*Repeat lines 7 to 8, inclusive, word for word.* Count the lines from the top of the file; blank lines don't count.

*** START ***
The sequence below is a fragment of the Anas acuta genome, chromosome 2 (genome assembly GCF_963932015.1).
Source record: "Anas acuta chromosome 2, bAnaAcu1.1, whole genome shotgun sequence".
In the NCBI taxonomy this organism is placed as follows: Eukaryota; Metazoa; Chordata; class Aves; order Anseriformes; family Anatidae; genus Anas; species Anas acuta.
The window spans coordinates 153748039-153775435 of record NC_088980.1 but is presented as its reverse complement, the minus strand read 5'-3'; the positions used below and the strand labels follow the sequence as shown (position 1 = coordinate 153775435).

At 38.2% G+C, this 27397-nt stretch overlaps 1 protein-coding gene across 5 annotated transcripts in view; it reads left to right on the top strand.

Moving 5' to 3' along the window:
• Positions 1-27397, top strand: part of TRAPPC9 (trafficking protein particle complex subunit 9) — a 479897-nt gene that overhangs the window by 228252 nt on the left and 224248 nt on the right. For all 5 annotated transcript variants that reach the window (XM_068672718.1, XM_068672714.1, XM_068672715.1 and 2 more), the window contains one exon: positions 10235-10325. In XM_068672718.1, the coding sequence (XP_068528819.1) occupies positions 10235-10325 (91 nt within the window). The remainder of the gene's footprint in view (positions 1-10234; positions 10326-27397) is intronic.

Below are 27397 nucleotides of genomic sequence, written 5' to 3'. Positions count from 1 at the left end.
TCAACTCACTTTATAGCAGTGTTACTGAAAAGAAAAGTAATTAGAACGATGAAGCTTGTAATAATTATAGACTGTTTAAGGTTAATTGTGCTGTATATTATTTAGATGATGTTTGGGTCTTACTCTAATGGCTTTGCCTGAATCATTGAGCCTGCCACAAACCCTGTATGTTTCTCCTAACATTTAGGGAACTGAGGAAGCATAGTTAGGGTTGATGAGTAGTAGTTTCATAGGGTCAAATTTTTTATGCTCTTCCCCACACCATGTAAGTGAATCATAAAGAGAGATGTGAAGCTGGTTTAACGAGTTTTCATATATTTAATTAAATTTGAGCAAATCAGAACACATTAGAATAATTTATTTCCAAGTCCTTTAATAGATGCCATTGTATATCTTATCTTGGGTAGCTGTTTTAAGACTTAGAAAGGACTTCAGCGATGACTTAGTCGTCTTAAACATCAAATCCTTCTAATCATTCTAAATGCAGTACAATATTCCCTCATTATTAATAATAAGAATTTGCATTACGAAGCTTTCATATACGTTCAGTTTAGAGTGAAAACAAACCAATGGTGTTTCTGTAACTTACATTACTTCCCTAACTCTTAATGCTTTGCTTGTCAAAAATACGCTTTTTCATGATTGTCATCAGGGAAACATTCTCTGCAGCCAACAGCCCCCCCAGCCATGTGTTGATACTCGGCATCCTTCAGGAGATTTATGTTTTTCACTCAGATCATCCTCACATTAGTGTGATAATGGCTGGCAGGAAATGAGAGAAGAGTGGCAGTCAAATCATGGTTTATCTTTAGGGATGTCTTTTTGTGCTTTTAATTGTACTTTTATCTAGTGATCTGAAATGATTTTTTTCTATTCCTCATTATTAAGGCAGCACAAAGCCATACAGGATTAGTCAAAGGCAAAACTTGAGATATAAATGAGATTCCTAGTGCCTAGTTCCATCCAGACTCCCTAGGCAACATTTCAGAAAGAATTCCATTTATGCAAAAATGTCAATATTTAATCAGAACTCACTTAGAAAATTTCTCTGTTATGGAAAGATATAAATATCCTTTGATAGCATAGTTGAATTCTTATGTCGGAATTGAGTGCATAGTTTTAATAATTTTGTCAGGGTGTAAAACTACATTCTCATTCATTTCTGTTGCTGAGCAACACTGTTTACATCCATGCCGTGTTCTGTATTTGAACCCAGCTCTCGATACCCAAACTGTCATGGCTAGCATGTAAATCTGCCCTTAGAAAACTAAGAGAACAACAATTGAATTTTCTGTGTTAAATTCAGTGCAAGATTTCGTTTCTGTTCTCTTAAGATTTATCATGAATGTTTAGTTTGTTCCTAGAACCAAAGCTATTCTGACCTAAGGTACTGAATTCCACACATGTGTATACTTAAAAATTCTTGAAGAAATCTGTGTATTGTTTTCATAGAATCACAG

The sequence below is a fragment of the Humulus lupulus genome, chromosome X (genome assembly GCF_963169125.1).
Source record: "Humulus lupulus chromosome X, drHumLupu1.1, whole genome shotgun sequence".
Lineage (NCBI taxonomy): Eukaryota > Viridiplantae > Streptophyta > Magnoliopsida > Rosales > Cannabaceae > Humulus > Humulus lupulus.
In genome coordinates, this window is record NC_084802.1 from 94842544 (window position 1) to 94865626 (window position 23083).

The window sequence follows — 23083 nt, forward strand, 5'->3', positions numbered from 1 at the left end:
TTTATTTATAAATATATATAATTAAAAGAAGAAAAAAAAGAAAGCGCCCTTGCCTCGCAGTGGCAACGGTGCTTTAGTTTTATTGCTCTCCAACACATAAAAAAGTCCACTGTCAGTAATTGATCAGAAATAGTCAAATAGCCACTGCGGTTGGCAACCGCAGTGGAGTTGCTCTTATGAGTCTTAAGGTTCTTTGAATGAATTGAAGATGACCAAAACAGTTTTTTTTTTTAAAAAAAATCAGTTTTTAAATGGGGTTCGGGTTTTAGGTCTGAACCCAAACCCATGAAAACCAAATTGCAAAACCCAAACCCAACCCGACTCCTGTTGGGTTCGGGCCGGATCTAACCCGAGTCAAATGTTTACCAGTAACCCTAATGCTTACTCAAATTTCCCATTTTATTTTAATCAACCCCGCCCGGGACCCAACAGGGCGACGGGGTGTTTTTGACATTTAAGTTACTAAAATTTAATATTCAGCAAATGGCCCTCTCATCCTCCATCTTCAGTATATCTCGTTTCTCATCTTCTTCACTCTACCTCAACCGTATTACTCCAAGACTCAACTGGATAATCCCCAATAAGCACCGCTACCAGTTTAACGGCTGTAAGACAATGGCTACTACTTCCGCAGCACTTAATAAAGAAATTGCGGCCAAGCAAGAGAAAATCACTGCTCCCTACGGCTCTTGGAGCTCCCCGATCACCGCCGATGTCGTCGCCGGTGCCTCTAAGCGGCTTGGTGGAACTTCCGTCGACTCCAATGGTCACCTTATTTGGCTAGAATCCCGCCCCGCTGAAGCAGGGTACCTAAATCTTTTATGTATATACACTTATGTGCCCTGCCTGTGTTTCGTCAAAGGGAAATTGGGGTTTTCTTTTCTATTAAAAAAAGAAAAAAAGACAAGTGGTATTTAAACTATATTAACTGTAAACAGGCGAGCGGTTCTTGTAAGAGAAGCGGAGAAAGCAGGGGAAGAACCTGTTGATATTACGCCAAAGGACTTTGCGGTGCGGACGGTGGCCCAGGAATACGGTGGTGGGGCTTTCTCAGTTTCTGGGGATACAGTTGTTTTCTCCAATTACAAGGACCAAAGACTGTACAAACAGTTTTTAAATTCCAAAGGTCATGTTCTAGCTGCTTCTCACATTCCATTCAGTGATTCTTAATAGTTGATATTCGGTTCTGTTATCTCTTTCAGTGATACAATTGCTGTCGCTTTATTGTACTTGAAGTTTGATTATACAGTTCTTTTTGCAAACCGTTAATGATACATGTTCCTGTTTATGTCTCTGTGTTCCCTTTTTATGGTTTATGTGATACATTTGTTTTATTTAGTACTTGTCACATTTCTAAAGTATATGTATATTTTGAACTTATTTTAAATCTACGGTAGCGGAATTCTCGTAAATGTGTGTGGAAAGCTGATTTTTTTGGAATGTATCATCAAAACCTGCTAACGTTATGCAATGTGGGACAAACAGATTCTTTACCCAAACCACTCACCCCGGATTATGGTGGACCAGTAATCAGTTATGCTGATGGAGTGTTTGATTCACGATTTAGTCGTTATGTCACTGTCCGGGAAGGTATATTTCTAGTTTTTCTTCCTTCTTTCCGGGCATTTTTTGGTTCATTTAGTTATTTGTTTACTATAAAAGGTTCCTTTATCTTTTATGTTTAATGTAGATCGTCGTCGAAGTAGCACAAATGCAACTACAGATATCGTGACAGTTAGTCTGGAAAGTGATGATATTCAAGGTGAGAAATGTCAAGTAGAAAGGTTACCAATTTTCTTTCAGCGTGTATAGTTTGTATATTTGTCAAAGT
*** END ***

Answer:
• Positions 1-27397, top strand: part of TRAPPC9 (trafficking protein particle complex subunit 9) — a 479897-nt gene that overhangs the window by 228252 nt on the left and 224248 nt on the right. For all 5 annotated transcript variants that reach the window (XM_068672718.1, XM_068672714.1, XM_068672715.1 and 2 more), the window contains one exon: positions 10235-10325. In XM_068672718.1, the coding sequence (XP_068528819.1) occupies positions 10235-10325 (91 nt within the window). The remainder of the gene's footprint in view (positions 1-10234; positions 10326-27397) is intronic.

Below are 27397 nucleotides of genomic sequence, written 5' to 3'. Positions count from 1 at the left end.